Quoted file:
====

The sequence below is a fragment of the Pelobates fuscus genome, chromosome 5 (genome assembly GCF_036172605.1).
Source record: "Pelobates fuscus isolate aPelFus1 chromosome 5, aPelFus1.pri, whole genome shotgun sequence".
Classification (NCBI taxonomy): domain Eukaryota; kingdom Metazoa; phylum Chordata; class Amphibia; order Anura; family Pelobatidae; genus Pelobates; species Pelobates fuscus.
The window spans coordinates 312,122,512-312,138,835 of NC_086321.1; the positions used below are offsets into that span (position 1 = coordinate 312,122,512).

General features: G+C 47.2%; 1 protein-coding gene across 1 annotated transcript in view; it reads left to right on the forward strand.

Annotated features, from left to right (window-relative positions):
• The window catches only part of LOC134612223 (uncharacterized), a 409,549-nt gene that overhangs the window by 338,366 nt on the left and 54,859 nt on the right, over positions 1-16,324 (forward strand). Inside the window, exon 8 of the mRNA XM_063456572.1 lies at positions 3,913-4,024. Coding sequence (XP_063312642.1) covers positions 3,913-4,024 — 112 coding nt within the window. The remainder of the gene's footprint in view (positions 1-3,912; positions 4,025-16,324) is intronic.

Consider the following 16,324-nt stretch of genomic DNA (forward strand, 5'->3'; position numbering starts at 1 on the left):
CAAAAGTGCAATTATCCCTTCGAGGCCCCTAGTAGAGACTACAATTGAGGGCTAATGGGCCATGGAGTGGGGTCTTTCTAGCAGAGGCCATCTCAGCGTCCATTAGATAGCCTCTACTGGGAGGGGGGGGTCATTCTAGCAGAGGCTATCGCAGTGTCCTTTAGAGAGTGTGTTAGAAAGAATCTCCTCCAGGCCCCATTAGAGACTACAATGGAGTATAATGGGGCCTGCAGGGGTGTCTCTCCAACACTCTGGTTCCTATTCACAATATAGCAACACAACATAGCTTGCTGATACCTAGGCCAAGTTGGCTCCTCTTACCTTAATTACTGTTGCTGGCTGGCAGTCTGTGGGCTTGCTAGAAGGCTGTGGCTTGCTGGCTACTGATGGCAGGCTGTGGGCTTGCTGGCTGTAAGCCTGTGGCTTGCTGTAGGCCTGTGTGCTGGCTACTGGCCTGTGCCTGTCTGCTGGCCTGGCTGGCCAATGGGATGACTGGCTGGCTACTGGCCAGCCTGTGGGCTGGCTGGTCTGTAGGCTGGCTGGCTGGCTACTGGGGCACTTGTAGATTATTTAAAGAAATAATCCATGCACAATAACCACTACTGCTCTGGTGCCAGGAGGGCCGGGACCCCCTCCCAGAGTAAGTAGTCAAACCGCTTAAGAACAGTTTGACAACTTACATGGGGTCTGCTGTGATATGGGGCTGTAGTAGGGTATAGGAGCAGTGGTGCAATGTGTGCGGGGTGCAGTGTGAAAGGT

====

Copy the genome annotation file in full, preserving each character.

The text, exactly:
The sequence below is a fragment of the Pelobates fuscus genome, chromosome 5 (genome assembly GCF_036172605.1).
Source record: "Pelobates fuscus isolate aPelFus1 chromosome 5, aPelFus1.pri, whole genome shotgun sequence".
Classification (NCBI taxonomy): domain Eukaryota; kingdom Metazoa; phylum Chordata; class Amphibia; order Anura; family Pelobatidae; genus Pelobates; species Pelobates fuscus.
The window spans coordinates 312,122,512-312,138,835 of NC_086321.1; the positions used below are offsets into that span (position 1 = coordinate 312,122,512).

General features: G+C 47.2%; 1 protein-coding gene across 1 annotated transcript in view; it reads left to right on the forward strand.

Annotated features, from left to right (window-relative positions):
• The window catches only part of LOC134612223 (uncharacterized), a 409,549-nt gene that overhangs the window by 338,366 nt on the left and 54,859 nt on the right, over positions 1-16,324 (forward strand). Inside the window, exon 8 of the mRNA XM_063456572.1 lies at positions 3,913-4,024. Coding sequence (XP_063312642.1) covers positions 3,913-4,024 — 112 coding nt within the window. The remainder of the gene's footprint in view (positions 1-3,912; positions 4,025-16,324) is intronic.

Consider the following 16,324-nt stretch of genomic DNA (forward strand, 5'->3'; position numbering starts at 1 on the left):
CAAAAGTGCAATTATCCCTTCGAGGCCCCTAGTAGAGACTACAATTGAGGGCTAATGGGCCATGGAGTGGGGTCTTTCTAGCAGAGGCCATCTCAGCGTCCATTAGATAGCCTCTACTGGGAGGGGGGGGTCATTCTAGCAGAGGCTATCGCAGTGTCCTTTAGAGAGTGTGTTAGAAAGAATCTCCTCCAGGCCCCATTAGAGACTACAATGGAGTATAATGGGGCCTGCAGGGGTGTCTCTCCAACACTCTGGTTCCTATTCACAATATAGCAACACAACATAGCTTGCTGATACCTAGGCCAAGTTGGCTCCTCTTACCTTAATTACTGTTGCTGGCTGGCAGTCTGTGGGCTTGCTAGAAGGCTGTGGCTTGCTGGCTACTGATGGCAGGCTGTGGGCTTGCTGGCTGTAAGCCTGTGGCTTGCTGTAGGCCTGTGTGCTGGCTACTGGCCTGTGCCTGTCTGCTGGCCTGGCTGGCCAATGGGATGACTGGCTGGCTACTGGCCAGCCTGTGGGCTGGCTGGTCTGTAGGCTGGCTGGCTGGCTACTGGGGCACTTGTAGATTATTTAAAGAAATAATCCATGCACAATAACCACTACTGCTCTGGTGCCAGGAGGGCCGGGACCCCCTCCCAGAGTAAGTAGTCAAACCGCTTAAGAACAGTTTGACAACTTACATGGGGTCTGCTGTGATATGGGGCTGTAGTAGGGTATAGGAGCAGTGGTGCAATGTGTGCGGGGTGCAGTGTGAAAGGT